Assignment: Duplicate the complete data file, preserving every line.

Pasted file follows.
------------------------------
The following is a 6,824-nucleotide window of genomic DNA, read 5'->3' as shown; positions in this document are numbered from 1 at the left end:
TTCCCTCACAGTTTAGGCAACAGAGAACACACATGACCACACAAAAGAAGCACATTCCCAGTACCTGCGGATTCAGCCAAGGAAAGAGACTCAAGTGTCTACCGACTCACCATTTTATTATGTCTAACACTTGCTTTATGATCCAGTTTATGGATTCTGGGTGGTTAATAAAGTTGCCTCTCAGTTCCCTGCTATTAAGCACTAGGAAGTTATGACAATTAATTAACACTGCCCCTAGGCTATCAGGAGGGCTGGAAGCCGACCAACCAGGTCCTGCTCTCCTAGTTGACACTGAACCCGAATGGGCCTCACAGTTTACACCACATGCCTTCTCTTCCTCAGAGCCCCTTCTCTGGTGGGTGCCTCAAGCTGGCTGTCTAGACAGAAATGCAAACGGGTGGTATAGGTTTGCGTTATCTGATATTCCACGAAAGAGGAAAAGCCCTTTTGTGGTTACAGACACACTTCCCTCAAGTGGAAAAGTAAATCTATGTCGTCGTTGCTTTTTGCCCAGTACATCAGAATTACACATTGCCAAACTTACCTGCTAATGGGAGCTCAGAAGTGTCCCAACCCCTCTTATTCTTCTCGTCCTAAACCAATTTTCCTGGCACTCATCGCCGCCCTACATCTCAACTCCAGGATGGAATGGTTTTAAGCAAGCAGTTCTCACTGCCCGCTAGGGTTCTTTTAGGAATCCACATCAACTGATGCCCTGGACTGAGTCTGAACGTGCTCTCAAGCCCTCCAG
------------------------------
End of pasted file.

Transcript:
The following is a 6,824-nucleotide window of genomic DNA, read 5'->3' as shown; positions in this document are numbered from 1 at the left end:
TTCCCTCACAGTTTAGGCAACAGAGAACACACATGACCACACAAAAGAAGCACATTCCCAGTACCTGCGGATTCAGCCAAGGAAAGAGACTCAAGTGTCTACCGACTCACCATTTTATTATGTCTAACACTTGCTTTATGATCCAGTTTATGGATTCTGGGTGGTTAATAAAGTTGCCTCTCAGTTCCCTGCTATTAAGCACTAGGAAGTTATGACAATTAATTAACACTGCCCCTAGGCTATCAGGAGGGCTGGAAGCCGACCAACCAGGTCCTGCTCTCCTAGTTGACACTGAACCCGAATGGGCCTCACAGTTTACACCACATGCCTTCTCTTCCTCAGAGCCCCTTCTCTGGTGGGTGCCTCAAGCTGGCTGTCTAGACAGAAATGCAAACGGGTGGTATAGGTTTGCGTTATCTGATATTCCACGAAAGAGGAAAAGCCCTTTTGTGGTTACAGACACACTTCCCTCAAGTGGAAAAGTAAATCTATGTCGTCGTTGCTTTTTGCCCAGTACATCAGAATTACACATTGCCAAACTTACCTGCTAATGGGAGCTCAGAAGTGTCCCAACCCCTCTTATTCTTCTCGTCCTAAACCAATTTTCCTGGCACTCATCGCCGCCCTACATCTCAACTCCAGGATGGAATGGTTTTAAGCAAGCAGTTCTCACTGCCCGCTAGGGTTCTTTTAGGAATCCACATCAACTGATGCCCTGGACTGAGTCTGAACGTGCTCTCAAGCCCTCCAG